In 2005, the Combat Methamphetamine Act revoked pseudoephedrine's front-of-counter status in an attempt to limit the availability of popular products like Sudafed to illicit methamphetamine manufacturers, colloquially known as smurfers. Today, a growing regulatory movement is afoot to revoke its over-the-counter status altogether and instead require a doctor's prescription for the sympathomimetic drug, which is used both by cold-wracked hordes as a nasal decongestant, as well as meth cookers looking to capitalize upon its chemical class as an amphetamine.
"Methamphetamine is an extremely serious problem that deserves a strong and effective regional and national response," Elizabeth Funderburk, senior director of communications for the pharma-friendly non-profit Consumer Healthcare Products Association, told AlterNet. "However, requiring prescriptions for common cold and allergy products that have been relied on by consumers for years and even decades will not solve the problem of methamphetamine. It will only place new costs and access restrictions on the 20 million law-abiding Americans who rely on these medicines for relief of their symptoms each year."
It's a fair point. Doctor's visits are already a proverbial pain the ass. Then there are the additional costs to consider: According to the CHPA, if half of American pseudoephedrine consumers were forced to go through the annoyance of a doctor's visit just to get their hands on Sudafed and other drugs containing the stimulant, they'd have to annually shell out north of $750 million. Of course, how many of those consumers are actually smurfers is anyone's guess.
But given that America's yearly meth epidemic is mostly worsening, in spite of the Combat Methamphetamine Act's best intentions, the cost and annoyance to law-abiding citizens pissed off at having to visit a doctor to purchase nasal decongestants may actually be worth it. According to a 2009 Rand Corporation Study, the societal cost of meth lies somewhere between $16 and $48 billion dollars. Factor in the surprising stats coming out states like Mississippi and Oregon that have already pulled pseudoephedrine's over-the-counter card, and making Sudafed a prescription drug starts to look like a can't-lose bargain.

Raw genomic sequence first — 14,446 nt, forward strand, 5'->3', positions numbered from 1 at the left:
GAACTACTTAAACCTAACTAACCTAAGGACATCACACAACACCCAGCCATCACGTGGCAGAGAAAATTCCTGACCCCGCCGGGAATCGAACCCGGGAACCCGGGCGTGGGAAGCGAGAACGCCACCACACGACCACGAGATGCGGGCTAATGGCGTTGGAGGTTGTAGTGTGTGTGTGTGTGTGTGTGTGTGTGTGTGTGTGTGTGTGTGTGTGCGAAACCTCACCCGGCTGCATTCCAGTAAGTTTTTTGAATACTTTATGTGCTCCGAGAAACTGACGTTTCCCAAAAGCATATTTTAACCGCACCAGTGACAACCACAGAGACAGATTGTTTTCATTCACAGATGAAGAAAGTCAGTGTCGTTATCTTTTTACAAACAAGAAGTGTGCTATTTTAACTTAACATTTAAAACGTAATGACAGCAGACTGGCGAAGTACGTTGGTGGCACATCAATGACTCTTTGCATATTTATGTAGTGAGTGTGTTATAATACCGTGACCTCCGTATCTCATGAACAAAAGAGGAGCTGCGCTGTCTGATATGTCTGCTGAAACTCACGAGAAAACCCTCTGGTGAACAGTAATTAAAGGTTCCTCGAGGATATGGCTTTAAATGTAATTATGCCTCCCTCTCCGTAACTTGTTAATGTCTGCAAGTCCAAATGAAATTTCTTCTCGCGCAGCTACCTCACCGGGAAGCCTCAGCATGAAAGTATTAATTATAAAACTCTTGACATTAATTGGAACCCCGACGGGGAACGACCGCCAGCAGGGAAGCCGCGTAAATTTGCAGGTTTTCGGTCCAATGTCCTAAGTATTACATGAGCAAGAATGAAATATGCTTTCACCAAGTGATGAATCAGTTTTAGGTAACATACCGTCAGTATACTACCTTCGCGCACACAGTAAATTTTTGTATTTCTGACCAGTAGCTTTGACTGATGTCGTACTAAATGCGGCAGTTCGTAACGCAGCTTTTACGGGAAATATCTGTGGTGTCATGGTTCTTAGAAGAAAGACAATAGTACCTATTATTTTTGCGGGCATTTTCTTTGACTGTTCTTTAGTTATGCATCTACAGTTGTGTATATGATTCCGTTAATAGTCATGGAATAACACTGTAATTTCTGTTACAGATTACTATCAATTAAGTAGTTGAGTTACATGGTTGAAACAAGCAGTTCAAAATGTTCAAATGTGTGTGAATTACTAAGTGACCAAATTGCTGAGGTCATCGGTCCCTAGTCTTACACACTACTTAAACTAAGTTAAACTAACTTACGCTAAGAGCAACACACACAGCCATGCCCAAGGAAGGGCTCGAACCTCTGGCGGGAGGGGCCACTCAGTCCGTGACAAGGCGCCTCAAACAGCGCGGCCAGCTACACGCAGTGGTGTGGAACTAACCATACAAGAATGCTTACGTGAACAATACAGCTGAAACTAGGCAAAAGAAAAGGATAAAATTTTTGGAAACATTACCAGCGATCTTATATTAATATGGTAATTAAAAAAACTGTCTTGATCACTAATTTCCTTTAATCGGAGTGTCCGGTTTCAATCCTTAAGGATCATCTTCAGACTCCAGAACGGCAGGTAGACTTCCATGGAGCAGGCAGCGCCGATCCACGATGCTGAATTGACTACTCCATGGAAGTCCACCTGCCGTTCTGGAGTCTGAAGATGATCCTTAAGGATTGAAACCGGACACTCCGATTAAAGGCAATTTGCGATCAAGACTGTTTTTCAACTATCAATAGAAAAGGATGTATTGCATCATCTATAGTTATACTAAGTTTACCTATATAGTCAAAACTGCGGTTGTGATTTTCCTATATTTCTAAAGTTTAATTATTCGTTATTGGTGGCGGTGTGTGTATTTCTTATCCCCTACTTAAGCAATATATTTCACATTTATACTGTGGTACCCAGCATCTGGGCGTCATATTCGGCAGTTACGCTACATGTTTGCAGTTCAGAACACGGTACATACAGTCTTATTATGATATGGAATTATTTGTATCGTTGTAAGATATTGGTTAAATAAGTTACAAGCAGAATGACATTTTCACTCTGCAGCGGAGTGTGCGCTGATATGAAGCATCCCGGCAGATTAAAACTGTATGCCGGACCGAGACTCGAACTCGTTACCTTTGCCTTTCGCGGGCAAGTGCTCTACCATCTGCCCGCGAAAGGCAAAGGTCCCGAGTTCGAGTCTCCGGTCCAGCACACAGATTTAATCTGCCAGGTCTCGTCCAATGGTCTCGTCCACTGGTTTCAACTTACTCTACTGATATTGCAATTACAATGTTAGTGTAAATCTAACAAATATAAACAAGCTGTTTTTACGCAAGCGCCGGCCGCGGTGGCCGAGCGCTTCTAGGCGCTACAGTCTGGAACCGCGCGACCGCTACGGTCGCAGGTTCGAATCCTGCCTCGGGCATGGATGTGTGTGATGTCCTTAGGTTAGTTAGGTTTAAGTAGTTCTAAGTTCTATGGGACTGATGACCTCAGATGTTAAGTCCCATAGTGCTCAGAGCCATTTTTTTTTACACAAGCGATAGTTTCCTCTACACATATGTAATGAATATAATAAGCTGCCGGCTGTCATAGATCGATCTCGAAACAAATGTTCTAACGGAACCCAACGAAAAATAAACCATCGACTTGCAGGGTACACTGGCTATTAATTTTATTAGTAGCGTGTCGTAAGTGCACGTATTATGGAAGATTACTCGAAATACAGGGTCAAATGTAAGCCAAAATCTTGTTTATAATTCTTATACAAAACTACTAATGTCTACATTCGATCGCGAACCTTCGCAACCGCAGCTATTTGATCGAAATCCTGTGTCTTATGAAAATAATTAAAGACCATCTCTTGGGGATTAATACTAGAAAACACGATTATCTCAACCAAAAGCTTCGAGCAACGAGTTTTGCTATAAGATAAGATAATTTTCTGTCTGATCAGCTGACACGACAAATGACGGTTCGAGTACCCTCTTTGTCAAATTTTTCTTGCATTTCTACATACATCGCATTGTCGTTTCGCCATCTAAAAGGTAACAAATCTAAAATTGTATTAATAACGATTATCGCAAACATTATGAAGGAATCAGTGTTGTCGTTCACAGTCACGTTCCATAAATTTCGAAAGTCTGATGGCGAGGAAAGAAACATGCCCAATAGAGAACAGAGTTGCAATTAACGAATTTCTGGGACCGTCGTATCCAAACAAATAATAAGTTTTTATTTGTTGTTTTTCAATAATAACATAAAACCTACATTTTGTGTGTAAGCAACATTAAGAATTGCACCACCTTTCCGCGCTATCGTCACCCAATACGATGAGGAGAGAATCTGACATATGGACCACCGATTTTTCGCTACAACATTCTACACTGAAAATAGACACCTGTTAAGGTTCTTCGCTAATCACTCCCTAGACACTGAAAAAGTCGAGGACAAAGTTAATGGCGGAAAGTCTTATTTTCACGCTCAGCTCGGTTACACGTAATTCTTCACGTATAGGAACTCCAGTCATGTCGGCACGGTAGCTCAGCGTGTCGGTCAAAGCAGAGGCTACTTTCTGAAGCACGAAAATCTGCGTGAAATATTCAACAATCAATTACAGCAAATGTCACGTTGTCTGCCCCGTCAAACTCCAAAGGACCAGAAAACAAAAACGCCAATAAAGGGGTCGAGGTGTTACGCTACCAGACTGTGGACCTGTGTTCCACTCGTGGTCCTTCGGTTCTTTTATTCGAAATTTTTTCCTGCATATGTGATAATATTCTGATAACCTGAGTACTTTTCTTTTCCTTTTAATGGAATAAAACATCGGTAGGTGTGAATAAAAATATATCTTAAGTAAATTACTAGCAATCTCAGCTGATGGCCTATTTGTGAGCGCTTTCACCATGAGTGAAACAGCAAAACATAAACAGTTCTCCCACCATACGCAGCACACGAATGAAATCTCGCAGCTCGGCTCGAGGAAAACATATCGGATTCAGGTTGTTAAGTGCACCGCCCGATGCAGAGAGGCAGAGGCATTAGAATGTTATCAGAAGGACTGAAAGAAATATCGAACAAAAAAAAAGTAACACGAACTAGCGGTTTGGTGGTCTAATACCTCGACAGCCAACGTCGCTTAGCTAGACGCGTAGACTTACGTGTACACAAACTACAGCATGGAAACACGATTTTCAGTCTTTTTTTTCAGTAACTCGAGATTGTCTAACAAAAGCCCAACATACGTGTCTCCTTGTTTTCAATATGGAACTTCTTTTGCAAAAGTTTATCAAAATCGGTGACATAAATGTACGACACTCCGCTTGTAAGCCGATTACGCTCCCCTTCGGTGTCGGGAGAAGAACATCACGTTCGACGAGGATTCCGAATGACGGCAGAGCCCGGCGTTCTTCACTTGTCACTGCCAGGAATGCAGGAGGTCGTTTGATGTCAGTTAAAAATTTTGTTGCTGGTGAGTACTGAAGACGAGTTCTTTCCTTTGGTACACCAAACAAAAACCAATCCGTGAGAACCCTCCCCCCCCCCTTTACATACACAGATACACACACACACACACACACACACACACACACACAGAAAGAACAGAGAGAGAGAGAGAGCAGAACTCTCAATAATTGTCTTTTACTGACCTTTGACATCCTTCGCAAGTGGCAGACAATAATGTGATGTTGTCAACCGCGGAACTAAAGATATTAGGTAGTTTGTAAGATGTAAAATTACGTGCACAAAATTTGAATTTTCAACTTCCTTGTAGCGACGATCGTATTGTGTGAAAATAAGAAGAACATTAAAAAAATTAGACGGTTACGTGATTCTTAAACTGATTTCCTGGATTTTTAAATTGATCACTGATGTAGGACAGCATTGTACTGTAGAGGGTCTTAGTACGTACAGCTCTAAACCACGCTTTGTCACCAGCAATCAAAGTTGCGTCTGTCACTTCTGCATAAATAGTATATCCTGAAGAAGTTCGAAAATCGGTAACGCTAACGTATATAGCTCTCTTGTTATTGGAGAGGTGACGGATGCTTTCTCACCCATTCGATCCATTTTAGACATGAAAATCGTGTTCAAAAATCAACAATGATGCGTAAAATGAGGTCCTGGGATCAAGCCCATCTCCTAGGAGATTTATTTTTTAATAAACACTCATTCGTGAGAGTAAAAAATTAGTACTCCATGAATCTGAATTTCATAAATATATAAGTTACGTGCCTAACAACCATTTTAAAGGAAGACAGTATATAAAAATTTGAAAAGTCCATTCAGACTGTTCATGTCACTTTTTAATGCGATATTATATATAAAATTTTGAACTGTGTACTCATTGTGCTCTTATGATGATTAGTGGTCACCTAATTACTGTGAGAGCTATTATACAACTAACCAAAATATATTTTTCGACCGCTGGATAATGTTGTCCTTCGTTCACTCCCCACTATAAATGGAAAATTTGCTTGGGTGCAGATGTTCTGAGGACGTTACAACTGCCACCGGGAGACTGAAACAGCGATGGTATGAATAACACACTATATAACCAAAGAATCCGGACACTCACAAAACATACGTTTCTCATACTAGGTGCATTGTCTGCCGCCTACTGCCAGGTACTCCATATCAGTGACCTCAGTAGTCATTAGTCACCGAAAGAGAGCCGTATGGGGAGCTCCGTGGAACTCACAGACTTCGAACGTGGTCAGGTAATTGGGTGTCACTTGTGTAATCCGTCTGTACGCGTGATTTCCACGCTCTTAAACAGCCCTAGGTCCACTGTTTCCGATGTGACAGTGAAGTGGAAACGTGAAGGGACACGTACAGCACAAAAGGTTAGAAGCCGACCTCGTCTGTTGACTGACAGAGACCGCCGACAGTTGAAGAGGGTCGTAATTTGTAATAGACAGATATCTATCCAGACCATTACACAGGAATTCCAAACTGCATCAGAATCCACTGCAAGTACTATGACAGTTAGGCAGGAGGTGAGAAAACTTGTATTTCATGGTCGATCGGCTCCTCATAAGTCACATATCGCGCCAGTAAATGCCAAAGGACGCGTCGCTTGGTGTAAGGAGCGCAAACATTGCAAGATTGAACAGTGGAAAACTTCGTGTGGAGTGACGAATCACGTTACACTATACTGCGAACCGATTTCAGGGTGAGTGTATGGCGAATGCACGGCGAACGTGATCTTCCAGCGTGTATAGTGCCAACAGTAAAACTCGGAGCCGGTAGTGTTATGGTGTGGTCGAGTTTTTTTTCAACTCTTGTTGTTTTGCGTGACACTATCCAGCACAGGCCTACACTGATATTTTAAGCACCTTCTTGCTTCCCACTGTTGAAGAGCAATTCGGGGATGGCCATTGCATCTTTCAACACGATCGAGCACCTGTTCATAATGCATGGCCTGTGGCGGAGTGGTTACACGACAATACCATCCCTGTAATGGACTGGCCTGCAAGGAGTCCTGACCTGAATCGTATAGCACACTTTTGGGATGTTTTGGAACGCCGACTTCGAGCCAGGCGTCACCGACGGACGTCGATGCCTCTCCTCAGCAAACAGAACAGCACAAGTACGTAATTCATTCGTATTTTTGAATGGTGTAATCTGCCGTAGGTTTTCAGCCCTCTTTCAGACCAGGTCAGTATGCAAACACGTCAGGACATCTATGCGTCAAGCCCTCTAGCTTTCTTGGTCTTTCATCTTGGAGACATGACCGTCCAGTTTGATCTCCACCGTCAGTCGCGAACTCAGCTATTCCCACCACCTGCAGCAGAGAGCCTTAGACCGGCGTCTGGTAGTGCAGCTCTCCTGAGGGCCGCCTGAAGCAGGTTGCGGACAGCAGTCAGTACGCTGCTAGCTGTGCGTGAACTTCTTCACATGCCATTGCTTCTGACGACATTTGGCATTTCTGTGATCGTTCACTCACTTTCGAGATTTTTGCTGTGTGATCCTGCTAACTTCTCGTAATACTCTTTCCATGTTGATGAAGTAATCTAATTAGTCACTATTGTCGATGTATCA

“It’s a no-brainer,” Tennessee Methamphetamine Task Force director Thomas N. Farmer, who's advocating the prescriptive approach in his state, told the New York Times. But the biggest reason it's a no-brainer is because it's only recently, cosmologically speaking, that the controversial pseudoephedrine has become an over-the-counter presence in the first place.
"I think the public does not realize these precursor drugs were on the prescription-only list until 1976 when the drug companies convinced the FDA to release them into the marketplace, where they have been heavily promoted as an essential drug despite expert medical testimony which warns that for many groups of people, such as children and the elderly, they should only be taken under a doctor's supervision," Nevada state senator Sheila Leslie, whose proposed bill SB 203 sought to make pseudoephedrine a prescription-only drug, told AlterNet. "The drug companies have convinced us that the average person cannot live without this drug, despite more than 130 similar products available over the counter which do not contain the precursors."
Senator Leslie's SB 203 stalled after it became clear that she didn't have the votes necessary to pass the bill in the Nevada state senate. Despite the fact that law enforcement agencies in Oregon and Mississippi have been rewarded with astonishing decreases in meth labs and property crime rates after passing their respective prescription-only laws, their counterparts in Nevada couldn't muster more than neutral support to help make SB 203 a reality. Industry harassment didn't help matters, according to Leslie.